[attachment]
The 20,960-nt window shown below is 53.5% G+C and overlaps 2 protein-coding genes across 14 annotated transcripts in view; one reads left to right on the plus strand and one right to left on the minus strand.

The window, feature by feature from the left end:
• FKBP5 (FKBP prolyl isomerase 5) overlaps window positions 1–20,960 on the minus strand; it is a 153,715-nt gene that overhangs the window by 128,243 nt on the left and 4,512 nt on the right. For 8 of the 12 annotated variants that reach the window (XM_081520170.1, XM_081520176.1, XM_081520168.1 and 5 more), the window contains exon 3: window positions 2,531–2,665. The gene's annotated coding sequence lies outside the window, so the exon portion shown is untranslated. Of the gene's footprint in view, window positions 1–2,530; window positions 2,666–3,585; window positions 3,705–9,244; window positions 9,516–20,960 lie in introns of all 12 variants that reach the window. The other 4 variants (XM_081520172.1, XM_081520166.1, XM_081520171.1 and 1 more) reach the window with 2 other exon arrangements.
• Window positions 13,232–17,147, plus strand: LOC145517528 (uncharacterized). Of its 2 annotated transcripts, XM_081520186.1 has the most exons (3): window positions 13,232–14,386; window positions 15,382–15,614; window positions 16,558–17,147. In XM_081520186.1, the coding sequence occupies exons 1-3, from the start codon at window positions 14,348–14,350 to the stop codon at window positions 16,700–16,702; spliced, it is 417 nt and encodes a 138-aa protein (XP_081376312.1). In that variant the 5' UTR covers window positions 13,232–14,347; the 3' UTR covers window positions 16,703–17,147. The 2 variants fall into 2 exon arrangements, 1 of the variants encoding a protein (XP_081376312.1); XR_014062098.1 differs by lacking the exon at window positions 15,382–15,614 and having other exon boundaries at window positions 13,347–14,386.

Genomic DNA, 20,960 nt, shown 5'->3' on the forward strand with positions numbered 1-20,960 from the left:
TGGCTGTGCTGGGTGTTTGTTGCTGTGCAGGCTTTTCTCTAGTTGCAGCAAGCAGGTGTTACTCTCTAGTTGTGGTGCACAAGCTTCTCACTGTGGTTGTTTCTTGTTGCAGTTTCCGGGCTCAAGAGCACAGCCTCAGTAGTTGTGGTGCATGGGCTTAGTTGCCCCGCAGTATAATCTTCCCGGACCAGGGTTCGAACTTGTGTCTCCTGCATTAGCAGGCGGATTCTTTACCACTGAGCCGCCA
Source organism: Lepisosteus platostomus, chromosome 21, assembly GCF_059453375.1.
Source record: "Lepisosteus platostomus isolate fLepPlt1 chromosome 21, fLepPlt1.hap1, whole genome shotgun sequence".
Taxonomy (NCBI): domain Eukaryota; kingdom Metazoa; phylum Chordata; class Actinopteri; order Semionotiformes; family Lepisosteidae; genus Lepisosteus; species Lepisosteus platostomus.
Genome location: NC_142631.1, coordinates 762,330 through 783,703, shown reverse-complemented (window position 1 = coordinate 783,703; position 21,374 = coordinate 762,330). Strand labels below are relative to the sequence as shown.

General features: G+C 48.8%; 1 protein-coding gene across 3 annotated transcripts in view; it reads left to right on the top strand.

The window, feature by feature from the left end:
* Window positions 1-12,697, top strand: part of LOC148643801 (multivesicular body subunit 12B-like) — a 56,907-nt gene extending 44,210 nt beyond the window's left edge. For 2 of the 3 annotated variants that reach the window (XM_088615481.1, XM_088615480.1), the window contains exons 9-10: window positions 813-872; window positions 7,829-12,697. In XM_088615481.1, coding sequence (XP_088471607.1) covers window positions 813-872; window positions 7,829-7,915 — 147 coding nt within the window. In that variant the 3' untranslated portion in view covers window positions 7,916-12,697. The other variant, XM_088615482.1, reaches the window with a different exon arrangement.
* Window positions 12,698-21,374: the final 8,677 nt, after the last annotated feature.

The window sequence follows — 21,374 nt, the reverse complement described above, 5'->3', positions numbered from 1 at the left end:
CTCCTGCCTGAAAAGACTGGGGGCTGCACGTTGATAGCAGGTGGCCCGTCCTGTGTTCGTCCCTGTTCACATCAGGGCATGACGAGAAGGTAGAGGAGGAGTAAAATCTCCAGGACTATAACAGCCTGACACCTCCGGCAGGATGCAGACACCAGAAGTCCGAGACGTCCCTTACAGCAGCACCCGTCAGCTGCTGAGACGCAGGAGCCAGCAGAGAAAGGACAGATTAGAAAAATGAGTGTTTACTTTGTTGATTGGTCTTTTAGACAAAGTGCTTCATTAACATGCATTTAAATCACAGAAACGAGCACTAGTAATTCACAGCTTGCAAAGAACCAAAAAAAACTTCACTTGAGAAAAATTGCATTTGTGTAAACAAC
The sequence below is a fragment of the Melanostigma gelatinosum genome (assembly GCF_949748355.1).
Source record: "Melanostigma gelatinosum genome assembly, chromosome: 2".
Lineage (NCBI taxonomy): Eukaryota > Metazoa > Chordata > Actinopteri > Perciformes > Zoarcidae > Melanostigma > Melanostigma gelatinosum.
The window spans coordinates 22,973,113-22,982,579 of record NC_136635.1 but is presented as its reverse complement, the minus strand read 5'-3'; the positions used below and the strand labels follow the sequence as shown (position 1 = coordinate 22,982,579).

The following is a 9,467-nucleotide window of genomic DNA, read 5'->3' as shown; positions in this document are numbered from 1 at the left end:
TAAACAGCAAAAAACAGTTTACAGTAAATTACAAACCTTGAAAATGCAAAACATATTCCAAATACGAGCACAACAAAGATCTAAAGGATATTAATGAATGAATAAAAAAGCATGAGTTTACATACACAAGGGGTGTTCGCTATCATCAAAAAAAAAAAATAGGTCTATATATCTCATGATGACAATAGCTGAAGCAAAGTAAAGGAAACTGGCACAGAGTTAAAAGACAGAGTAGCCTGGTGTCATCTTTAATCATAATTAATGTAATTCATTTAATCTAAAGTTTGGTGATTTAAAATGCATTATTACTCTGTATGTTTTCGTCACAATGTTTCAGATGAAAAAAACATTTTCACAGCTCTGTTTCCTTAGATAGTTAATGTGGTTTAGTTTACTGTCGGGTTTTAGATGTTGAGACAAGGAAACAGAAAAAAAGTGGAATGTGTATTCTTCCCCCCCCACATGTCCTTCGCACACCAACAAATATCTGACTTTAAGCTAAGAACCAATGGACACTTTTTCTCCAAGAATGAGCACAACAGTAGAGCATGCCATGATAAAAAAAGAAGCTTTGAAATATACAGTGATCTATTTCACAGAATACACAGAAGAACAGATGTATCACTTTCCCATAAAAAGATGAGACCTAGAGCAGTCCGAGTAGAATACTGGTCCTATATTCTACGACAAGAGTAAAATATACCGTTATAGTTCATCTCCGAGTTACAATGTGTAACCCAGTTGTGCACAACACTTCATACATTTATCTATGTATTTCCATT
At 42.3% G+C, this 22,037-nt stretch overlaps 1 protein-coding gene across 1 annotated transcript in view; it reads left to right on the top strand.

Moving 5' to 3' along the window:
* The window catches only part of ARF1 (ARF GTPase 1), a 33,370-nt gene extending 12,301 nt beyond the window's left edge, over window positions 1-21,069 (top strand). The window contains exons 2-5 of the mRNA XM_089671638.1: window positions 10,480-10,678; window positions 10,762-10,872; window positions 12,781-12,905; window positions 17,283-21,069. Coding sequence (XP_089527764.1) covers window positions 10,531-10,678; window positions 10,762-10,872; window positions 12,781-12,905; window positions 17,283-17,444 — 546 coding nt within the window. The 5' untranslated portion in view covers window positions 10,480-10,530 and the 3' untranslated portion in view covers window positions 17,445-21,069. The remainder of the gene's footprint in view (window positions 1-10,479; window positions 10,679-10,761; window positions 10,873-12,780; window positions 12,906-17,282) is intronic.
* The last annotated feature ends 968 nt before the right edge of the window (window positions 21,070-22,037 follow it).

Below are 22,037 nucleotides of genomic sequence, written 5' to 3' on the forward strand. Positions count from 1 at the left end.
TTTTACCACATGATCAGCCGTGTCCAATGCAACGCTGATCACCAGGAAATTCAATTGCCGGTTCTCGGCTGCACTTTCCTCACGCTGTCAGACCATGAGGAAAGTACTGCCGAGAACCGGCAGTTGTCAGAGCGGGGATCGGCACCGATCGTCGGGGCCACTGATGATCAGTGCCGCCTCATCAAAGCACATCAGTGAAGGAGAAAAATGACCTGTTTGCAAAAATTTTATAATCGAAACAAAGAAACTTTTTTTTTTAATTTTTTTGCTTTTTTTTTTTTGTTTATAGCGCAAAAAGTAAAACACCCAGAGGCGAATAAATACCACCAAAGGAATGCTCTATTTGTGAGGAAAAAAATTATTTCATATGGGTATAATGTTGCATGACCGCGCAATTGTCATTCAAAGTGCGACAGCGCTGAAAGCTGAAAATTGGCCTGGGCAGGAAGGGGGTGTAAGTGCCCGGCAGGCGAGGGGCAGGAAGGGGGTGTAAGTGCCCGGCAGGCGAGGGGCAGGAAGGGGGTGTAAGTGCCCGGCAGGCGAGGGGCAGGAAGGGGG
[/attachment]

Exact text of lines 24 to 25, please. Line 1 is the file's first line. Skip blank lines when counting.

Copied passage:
Moving 5' to 3' along the window:
* The window catches only part of ARF1 (ARF GTPase 1), a 33,370-nt gene extending 12,301 nt beyond the window's left edge, over window positions 1-21,069 (top strand). The window contains exons 2-5 of the mRNA XM_089671638.1: window positions 10,480-10,678; window positions 10,762-10,872; window positions 12,781-12,905; window positions 17,283-21,069. Coding sequence (XP_089527764.1) covers window positions 10,531-10,678; window positions 10,762-10,872; window positions 12,781-12,905; window positions 17,283-17,444 — 546 coding nt within the window. The 5' untranslated portion in view covers window positions 10,480-10,530 and the 3' untranslated portion in view covers window positions 17,445-21,069. The remainder of the gene's footprint in view (window positions 1-10,479; window positions 10,679-10,761; window positions 10,873-12,780; window positions 12,906-17,282) is intronic.